Thanks to Annabel for suggesting our Baby Name of the Day.
Way back in the 800s, a powerful dynasty flourished in Germany. Known as the Conradines, they were Dukes and then eventually, Conrad I of Germany, elected king in 911.
The dynasty fizzled a century later, but the name had filtered into general use amongst German princes, and eventually, throughout much of Europe.
There’s a Saint Conrad in Konstanz in the tenth century, and more followed.
During the Middle Ages, many a king answered to the name. That includes a Duke of Swabia who later became King of Jerusalem and Sicily, as well as more than one Holy Roman Emperor. Many of them were Konrad, with a K.
It comes from either kuoni – brave, daring or kuni – people, along with rad – counsel, giving a strong, positive meaning that adds to its appeal.
It didn’t make it to England – or English – in steady numbers until the nineteenth century. But it occurs regularly after that, as a first and last name.
Polish-born British author Joseph Conrad penned Heart of Darkness in 1899.
There’s another famous figure. Born in 1887, Conrad Nicholson Hilton would go on to build hotels first in Texas, then all over the US and, eventually, the world. The chain still bears his name today. Several of his descendants share his first, but the most famous Hilton is his great-granddaughter, Paris.
Conrad peaked in the 1930s, but never even cracked the Top 200.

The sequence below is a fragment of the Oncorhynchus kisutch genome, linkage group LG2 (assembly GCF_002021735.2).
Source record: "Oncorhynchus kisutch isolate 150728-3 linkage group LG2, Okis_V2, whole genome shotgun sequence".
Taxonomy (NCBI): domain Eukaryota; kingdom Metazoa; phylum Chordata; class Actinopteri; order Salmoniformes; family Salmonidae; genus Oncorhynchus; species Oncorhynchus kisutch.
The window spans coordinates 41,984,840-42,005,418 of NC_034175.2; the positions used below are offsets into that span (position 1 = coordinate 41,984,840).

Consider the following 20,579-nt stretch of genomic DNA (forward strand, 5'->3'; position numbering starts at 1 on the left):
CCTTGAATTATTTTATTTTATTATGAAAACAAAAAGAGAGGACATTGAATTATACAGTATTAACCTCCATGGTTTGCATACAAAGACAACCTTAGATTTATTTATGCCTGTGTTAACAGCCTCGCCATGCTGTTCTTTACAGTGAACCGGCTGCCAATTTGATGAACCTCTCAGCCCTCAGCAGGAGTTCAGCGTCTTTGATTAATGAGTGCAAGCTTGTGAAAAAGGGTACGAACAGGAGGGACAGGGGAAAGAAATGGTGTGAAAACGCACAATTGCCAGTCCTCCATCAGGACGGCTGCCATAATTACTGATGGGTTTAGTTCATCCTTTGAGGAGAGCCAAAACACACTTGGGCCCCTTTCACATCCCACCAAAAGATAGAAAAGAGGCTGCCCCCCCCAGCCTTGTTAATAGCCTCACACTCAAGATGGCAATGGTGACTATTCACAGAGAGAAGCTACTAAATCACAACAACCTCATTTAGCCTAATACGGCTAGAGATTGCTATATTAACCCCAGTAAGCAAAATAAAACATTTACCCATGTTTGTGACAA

Then in 1960, the world met an Elvis Presley-esque singer in Tony Award-winning musical Bye Bye Birdie.
The tale was inspired by real events. In 1957, Elvis really was drafted and served eighteen months in Germany.
The Elvis figure was Conrad Birdie, a swoon-worthy singer who attracted crowds of screaming fans everywhere he went. Birdie promised “one last kiss” to an eager fan before he left for the army. Innocent high jinks ensued after the contest winner, Kim MacAfee of Sweet Apple, Ohio, was selected. (She stays true to her small-town boyfriend, Hugo, in the end.)
The big screen adaptation followed in 1963, starring Ann-Margret as contest-winning Kim. Her rendition of the theme song made her a major star – though the name she sang was Birdie.
Despite the rock star image in the musical and movie, this name tends to belong to a certain kind of privileged character in fiction.
There’s the son in 1976 novel turned 1980 film Ordinary People. Timothy Hutton won a Best Supporting Actor Oscar for his turn as tortured son of an affluent family, Conrad Jarrett.
1978 is the year we met the Drummonds of Diff’rent Strokes. If you don’t remember the famous 80s sitcom, it’s the story of a wealthy widower who adopts his housekeeper’s sons after she passes away. The patriarch, Phillip Drummond, was played by veteran actor Conrad Bain.
There’s also a character in Revenge, yet another moneyed patriarch, resident at Grayson Manor and one-time Governor of New York.
Later this year, we’ll meet one more: the hero of the third Kingsman movie, a prequel called The King’s Man. Set during the first World War, Harris Dickinson plays Conrad, a young, well-born man eager to serve his country in the conflict by joining up as a top-secret spy.
BY THE NUMBERS
All of this leaves Conrad waiting in the wings. It feels familiar. We’re used to long-time favorite Connor. But this name seems distinctive, too – a little vintage, a tiny bit retro. It’s a solid alternative to Henry or William or maybe Benjamin.
The numbers reflect this. In the year 2000, just 248 boys received the name. By 2018, that number increased to 513. That’s still a long ways from its former heights, but it shows that more and more parents are shortlisting – and choosing – this handsome, traditional name.
What do you think of Conrad? Do you think it’s ready for revival?
First published on November 1, 2010, this post was revised substantially and re-posted on February 12, 2020.